FedEx Corp. said late Friday it will change the way it prices its ground parcel services, a move that consultants warned will result in the most dramatic rate adjustments for parcel delivery in decades.
Under the plan, FedEx Ground, Memphis-based FedEx's ground parcel unit, will, effective Jan. 1, impose dimensional weight pricing on packages measuring 3 cubic feet or less, which is believed to comprise most FedEx Ground shipments. Dimensional weight pricing—known in the trade as "dim weight" pricing—sets the transportation price based on package "volume," or the amount of space a package takes up in a truck in relation to its actual weight.
In 2007, FedEx and its chief rival, Atlanta-based UPS Inc., began using a "volumetric divisor" to calculate dimensional pricing on air and ground shipments of more than 3 cubic feet. First, a parcel's cube is calculated by multiplying its length, width, and height. Then the cube is divided by the volumetric divisor to get the dimensional weight. In 2007, the divisor was set at 194, but both companies reduced it to 166 in January 2011. By applying the lower divisor, the carriers effectively imposed a significant rate increase on many customers. The changes yielded the carriers hundreds of millions of dollars in incremental revenue.
Until Fedex's announcement last week, parcels measuring less than 3 cubic feet were exempt from dimensional pricing. How UPS, which handles about 12 million daily ground packages, or roughly three times the number of daily ground parcels as FedEx Ground, reacts to the new policies at its rival is an open question. Besides the similar changes made in 2011 to their volumetric pricing strategies, the two have worked to impose restrictions on their customers' use of parcel consultants. UPS officials were not available for comment.
Currently, FedEx Ground shipments that "cube out" below the 3-cubic foot threshold are priced based on their actual weight. Thus, the rate for a 5-pound parcel that cubes out below 3 cubic feet is set at the delivery price for a 5-pound shipment.
Jerry Hempstead, who spent decades at top U.S. positions at the old Airborne Express and then DHL Express before establishing an Orlando, Fla.-based parcel consultancy bearing his name, used an example of a 1-cubic-foot box that comes in at 1,728 cubic inches. Dividing 1,728 into 166 would yield dimensional pricing at about 11 pounds. Shippers generally pay the greater of either the actual or dimensional weight amounts.
Bumping up against the 3-cubic-foot threshold—which would mean stacking two similar-sized boxes on top of the first— would yield 5,184 cubic inches, Hempstead said. Using the divisor of 166, this would result in dimensional weight pricing equivalent to a 36-pound shipment, even though the actual weight of the parcel could be far less.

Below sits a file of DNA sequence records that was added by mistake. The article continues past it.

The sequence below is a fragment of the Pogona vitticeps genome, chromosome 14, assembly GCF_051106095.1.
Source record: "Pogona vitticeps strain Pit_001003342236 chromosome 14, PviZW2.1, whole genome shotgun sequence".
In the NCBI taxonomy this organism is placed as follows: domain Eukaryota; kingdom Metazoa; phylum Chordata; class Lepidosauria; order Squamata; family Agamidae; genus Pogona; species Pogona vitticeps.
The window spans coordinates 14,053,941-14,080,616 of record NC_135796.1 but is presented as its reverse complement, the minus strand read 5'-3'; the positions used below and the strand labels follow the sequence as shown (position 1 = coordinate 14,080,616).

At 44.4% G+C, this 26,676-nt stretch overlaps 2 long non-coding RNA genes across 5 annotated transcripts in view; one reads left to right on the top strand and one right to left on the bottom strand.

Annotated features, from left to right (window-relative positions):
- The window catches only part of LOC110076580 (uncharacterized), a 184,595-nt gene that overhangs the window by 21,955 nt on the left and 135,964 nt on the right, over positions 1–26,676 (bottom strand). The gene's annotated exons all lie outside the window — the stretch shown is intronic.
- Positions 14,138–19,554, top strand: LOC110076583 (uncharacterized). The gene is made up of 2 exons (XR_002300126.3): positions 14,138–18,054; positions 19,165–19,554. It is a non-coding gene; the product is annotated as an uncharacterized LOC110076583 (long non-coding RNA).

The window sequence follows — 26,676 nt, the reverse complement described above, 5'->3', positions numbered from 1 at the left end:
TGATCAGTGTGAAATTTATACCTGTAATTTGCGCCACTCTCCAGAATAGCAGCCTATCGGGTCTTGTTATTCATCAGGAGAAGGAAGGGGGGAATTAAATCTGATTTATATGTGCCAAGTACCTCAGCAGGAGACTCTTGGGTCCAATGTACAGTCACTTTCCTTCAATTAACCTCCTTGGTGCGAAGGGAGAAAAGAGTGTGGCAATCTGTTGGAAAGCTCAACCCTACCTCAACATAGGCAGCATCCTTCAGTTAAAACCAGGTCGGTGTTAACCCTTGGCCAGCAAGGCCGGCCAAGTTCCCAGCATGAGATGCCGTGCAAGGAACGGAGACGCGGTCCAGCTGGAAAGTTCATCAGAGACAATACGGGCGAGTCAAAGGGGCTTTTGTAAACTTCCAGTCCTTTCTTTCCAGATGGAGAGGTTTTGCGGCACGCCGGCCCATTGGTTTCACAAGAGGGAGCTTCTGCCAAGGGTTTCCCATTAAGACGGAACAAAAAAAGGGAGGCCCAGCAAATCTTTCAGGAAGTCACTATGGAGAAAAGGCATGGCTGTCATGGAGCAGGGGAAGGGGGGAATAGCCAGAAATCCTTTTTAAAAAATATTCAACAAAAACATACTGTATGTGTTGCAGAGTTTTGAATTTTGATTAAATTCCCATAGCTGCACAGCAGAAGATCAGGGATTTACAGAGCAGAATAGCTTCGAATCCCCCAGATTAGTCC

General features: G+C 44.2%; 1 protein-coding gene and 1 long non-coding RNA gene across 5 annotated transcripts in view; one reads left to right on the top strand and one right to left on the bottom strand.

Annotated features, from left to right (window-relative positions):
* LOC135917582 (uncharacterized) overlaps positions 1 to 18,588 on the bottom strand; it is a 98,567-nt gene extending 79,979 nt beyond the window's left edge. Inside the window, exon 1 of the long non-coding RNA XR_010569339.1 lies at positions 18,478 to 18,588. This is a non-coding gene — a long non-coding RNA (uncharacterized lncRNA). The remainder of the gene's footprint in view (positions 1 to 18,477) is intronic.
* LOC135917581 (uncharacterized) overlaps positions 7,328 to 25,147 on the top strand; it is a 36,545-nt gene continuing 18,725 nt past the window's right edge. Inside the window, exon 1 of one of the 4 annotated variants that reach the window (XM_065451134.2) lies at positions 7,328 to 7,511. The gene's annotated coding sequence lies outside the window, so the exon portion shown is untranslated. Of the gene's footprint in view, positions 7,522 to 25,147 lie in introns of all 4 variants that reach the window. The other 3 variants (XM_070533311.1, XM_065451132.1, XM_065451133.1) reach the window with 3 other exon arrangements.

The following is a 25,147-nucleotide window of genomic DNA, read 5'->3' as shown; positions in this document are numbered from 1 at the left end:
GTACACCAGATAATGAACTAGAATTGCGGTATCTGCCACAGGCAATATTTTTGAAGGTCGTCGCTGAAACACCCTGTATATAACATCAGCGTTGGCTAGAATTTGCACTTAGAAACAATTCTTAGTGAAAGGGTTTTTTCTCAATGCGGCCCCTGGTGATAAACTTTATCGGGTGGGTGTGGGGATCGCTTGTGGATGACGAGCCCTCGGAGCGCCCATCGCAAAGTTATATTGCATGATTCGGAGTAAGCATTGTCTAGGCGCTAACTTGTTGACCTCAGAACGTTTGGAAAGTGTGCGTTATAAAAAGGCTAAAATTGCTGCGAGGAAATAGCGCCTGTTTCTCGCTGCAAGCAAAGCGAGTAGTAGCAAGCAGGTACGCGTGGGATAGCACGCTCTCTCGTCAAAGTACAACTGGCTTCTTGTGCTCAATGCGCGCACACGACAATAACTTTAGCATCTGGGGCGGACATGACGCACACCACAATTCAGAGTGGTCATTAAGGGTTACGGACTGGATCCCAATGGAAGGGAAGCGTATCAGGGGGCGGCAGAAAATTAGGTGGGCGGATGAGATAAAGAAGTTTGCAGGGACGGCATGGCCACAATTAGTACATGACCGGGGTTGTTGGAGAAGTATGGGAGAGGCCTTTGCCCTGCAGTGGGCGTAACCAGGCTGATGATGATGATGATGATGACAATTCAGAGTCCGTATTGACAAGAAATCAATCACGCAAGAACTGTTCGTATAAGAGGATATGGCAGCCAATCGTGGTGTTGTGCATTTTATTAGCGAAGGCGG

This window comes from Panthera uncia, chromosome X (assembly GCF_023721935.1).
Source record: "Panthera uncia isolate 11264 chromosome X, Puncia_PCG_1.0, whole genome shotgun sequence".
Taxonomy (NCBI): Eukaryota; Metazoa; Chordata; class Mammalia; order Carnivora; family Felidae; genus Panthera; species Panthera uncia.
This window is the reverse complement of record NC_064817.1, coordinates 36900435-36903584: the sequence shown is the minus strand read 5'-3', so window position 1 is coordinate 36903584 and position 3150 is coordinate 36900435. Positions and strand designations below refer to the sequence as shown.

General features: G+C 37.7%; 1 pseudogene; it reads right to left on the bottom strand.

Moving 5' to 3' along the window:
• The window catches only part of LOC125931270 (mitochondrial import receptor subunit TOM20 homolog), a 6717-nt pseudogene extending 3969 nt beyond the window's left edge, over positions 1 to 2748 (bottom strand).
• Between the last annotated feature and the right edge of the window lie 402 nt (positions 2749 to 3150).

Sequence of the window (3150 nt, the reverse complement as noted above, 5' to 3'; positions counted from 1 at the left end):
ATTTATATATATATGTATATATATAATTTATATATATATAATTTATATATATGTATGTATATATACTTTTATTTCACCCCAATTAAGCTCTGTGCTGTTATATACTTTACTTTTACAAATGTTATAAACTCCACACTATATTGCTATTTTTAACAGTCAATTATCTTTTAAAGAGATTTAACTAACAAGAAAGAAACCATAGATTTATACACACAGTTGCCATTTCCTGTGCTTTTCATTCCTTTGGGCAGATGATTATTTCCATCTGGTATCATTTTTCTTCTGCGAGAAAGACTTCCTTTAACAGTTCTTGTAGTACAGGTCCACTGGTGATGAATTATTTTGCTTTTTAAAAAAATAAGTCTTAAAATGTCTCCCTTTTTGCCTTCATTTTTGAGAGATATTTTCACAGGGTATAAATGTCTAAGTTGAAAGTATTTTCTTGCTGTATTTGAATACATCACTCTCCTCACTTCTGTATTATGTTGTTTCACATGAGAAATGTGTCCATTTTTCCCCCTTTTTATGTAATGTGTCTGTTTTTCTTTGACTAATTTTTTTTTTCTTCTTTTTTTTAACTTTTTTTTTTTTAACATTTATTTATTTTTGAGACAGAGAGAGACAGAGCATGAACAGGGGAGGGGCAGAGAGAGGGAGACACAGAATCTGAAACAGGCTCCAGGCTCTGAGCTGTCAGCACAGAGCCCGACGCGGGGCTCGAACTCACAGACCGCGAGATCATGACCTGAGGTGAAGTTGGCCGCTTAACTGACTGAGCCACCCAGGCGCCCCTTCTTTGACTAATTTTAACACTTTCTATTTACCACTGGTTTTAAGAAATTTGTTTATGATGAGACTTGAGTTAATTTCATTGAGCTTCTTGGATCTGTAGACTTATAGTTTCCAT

Calling this "the mother of all rate increases if it sticks," Hempstead said the move would result in hundreds of millions of dollars in additional revenue for FedEx Ground and, by extension, its parent without any change in the unit's operations or its value proposition.
"This is horrible news for shippers," he said in an email. "Hopefully they have language in their contracts to mitigate or postpone this pain."
Rob Martinez, president and CEO of Shipware LLC, a San Diego-based parcel consultancy, called the effect of the change "enormous." According to the Shipware database, which Martinez said comprises hundreds of shippers and millions of packages, 76.9 percent of business-to-business (B2B) shipments and 77.9 percent of business-to-consumer (B2C) shipments weigh less than 20 pounds, the range seen as most vulnerable to FedEx Ground's pricing change.
In addition, only seven of the top 25 box configurations sold in the U.S. exceed the 3-cubic-foot threshold, Martinez said. That means 18 of the top 25 box sizes now would be exposed to the new policy.
Jess Bunn, a FedEx spokesman, said the move aligns FedEx Ground's dimensional weight pricing with its policies at the larger FedEx Express unit, which manages its air express and international operations. Applying dimensional pricing to all packages will "provide a more simplified, consistent experience to our customers," Bunn said in an email.
FedEx announced the pricing change seven months in advance because it "believed this was the most effective way to give customers adequate notice," Bunn said.
Because shipments cube out before they weigh out, carriers want to ensure that they are optimizing all the available space aboard their delivery conveyances. A bulky, lightweight shipment can easily take up a disproportionate amount of space on a truck, yet it may be charged a noncompensatory rate because its actual weight is relatively low.
At this point, shipper remedies may be limited. FedEx could take the intervening seven months to negotiate some relief for their customers. And there is always the possibility that UPS may not follow suit, though consultants say that's unlikely given the two carriers' near-monopoly in B2B traffic and very strong position in the B2C space. For UPS, the lure of a potentially massive revenue surge from implementing a similar increase could outweigh the benefits of additional business from aggrieved FedEx shippers, according to analysts.
FedEx Ground has reported significant growth in recent years as cost-conscious businesses continue to trade down to less-expensive surface transportation and away from air freight. As part of a major companywide reorganization announced in 2012, FedEx will expand the unit's capacity so it could handle 45 percent more shipments by its 2018 fiscal year.